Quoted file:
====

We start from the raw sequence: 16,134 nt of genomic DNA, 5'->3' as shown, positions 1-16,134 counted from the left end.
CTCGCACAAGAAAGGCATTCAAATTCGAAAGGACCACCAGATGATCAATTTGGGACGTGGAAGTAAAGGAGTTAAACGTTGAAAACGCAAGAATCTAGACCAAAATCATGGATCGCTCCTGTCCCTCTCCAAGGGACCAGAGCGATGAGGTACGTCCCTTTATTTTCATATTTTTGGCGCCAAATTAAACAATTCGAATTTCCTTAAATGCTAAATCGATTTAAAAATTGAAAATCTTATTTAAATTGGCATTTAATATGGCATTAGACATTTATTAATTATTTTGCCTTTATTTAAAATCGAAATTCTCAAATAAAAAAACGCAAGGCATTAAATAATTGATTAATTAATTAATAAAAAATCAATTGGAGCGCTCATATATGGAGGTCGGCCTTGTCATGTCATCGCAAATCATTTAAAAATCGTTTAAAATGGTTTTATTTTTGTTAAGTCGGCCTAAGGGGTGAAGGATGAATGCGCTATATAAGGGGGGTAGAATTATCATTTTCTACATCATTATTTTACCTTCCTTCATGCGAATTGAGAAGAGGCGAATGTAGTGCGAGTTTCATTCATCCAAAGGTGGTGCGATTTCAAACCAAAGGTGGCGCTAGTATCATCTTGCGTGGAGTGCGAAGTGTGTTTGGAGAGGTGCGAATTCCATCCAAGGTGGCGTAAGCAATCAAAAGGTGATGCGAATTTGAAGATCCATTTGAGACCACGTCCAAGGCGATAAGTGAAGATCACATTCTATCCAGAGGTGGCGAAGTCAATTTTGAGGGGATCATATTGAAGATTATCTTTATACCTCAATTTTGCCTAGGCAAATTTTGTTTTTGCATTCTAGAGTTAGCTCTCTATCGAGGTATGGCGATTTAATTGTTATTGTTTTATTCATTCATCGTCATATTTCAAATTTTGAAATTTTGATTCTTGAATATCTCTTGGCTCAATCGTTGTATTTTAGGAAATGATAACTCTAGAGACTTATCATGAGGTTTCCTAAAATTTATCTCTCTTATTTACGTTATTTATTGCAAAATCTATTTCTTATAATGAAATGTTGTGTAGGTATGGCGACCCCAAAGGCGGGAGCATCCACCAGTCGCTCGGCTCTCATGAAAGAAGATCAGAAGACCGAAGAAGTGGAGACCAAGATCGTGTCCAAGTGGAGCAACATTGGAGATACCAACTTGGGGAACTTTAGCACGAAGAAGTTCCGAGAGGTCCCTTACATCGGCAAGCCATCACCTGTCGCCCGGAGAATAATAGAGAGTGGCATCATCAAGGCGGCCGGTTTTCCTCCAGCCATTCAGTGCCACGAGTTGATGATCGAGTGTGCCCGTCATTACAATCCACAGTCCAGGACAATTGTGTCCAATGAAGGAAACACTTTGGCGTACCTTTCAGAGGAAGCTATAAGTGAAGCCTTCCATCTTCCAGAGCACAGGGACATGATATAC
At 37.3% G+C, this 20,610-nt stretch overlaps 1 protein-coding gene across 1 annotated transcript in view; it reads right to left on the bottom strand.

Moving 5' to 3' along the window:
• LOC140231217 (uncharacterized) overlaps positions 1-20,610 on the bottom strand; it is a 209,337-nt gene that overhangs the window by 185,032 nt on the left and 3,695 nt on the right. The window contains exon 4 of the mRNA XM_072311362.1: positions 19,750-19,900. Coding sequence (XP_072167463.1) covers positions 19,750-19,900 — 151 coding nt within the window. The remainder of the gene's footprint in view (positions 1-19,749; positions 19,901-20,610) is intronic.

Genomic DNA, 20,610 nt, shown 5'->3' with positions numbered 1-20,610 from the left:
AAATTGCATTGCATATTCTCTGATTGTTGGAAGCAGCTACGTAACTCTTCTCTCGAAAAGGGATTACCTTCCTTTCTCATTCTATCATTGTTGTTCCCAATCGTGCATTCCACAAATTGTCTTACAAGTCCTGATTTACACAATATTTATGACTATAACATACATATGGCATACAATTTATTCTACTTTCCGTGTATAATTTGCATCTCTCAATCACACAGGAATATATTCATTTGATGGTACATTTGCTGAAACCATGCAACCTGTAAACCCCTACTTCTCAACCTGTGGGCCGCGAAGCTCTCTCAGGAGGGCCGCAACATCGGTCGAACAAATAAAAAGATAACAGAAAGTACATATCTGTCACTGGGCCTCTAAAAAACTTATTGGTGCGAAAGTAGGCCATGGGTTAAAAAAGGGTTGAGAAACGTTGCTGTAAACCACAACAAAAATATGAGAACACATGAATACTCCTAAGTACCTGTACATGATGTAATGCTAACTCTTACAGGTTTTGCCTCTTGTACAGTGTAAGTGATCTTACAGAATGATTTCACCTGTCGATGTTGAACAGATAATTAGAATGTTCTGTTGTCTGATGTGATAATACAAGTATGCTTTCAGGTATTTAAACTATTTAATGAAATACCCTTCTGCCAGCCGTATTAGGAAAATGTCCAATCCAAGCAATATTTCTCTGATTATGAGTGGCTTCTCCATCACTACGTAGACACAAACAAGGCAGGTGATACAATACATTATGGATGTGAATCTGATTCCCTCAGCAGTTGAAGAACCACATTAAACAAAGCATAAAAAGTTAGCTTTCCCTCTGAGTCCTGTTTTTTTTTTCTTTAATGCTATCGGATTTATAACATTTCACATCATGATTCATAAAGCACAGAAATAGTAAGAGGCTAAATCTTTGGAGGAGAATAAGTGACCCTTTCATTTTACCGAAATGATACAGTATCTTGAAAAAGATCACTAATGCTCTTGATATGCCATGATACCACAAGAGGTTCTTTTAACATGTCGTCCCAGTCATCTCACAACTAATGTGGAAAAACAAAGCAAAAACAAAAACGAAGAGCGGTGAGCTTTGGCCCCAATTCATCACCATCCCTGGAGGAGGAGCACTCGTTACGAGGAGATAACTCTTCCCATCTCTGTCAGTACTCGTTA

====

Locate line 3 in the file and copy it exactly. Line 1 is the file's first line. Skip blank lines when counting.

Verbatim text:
At 37.3% G+C, this 20,610-nt stretch overlaps 1 protein-coding gene across 1 annotated transcript in view; it reads right to left on the bottom strand.